Body care – Objects of desire


Traditionally body care has been viewed as less lucrative and less innovative than skin care. But the sector is increasingly developing \'must have\' products promising extra moisturisation, soothing effects, anti-ageing effects and targeted body sculpting. Botanical claims remained popular while body oils underwent something of a renaissance. And in the depilatories segment at-home hair removal went from strength to strength.

The body care sector must contend with irregular usage and a perceived lack of wow factor. But brands are responding with products promising smooth skin and toned contours, says Julia Wray

Body care is undergoing a makeover. For too long the sector has been eclipsed by its sexier, more expensive sister, facial skin care. Data from Euromonitor International shows that the global body care market grew 3.9% to just under $16bn in 2011 – no small sum but one that pales in comparison to the company’s 2011 figures for facial skin care, up 4.8% to a massive $78bn.

Part of the problem is that facial skin care has become assimilated into consumer’s daily rituals while body care use is more sporadic and often depends on available time, which in turn makes it difficult for consumers to gauge product efficacy. It is just not viewed as a necessity in the way facial skin care is.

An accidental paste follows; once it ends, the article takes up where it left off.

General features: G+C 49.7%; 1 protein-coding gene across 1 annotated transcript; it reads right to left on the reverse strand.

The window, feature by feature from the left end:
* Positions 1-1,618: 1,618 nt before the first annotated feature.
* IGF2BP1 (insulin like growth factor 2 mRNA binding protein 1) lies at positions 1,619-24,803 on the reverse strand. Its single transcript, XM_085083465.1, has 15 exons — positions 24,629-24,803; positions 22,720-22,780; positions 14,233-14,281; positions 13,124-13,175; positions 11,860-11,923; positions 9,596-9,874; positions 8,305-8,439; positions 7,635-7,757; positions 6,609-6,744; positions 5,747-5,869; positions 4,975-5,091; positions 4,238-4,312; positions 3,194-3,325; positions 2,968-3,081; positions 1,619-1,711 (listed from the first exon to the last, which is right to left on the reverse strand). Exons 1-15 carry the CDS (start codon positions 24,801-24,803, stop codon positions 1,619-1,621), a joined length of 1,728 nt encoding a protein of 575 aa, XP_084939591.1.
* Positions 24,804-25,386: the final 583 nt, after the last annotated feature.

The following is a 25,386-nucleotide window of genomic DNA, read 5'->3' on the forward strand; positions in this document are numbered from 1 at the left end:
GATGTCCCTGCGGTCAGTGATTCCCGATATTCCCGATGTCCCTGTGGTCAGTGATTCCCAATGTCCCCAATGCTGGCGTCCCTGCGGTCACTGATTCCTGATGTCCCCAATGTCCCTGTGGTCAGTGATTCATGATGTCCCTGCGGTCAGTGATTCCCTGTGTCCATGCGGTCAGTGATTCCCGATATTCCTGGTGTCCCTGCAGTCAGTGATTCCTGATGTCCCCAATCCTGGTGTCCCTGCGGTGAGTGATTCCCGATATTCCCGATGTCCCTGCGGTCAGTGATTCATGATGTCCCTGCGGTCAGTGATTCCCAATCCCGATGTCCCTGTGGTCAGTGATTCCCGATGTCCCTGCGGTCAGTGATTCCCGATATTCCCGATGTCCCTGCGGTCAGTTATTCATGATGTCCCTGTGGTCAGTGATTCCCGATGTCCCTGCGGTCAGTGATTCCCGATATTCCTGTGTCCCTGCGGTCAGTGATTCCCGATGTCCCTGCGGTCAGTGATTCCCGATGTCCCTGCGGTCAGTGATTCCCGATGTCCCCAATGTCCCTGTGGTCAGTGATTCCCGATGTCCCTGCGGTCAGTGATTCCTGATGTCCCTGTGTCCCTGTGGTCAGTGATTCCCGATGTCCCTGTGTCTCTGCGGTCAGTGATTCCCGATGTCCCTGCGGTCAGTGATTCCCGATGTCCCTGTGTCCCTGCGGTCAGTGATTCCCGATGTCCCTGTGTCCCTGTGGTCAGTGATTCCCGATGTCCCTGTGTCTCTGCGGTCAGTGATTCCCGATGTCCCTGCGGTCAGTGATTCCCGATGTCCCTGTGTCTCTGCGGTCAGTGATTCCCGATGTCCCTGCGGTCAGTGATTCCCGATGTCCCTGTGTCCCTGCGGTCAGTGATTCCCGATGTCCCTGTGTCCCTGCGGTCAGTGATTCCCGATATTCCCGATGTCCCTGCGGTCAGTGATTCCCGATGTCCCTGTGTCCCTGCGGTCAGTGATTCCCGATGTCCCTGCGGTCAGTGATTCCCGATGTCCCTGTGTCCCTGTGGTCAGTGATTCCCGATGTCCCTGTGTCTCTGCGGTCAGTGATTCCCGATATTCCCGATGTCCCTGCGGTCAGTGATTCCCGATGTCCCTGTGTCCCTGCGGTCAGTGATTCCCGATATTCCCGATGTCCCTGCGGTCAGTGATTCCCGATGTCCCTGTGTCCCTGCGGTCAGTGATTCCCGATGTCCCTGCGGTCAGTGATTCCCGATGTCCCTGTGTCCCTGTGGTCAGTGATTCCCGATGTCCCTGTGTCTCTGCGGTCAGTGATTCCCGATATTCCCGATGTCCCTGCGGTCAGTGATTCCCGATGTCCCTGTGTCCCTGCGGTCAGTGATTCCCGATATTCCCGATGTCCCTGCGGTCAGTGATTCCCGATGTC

As Alexandra Richmond, senior beauty and personal care analyst at Mintel, explains: “It [body care] is probably not seen as a must have because generally people don’t see your body but they do see your face. Scaly legs can easily be covered with jeans or tights.”

So what is the industry doing to alter this? Creating sophisticated, skin care led body care products targeting those issues that concern women the most, if new launch activity is anything to go by.


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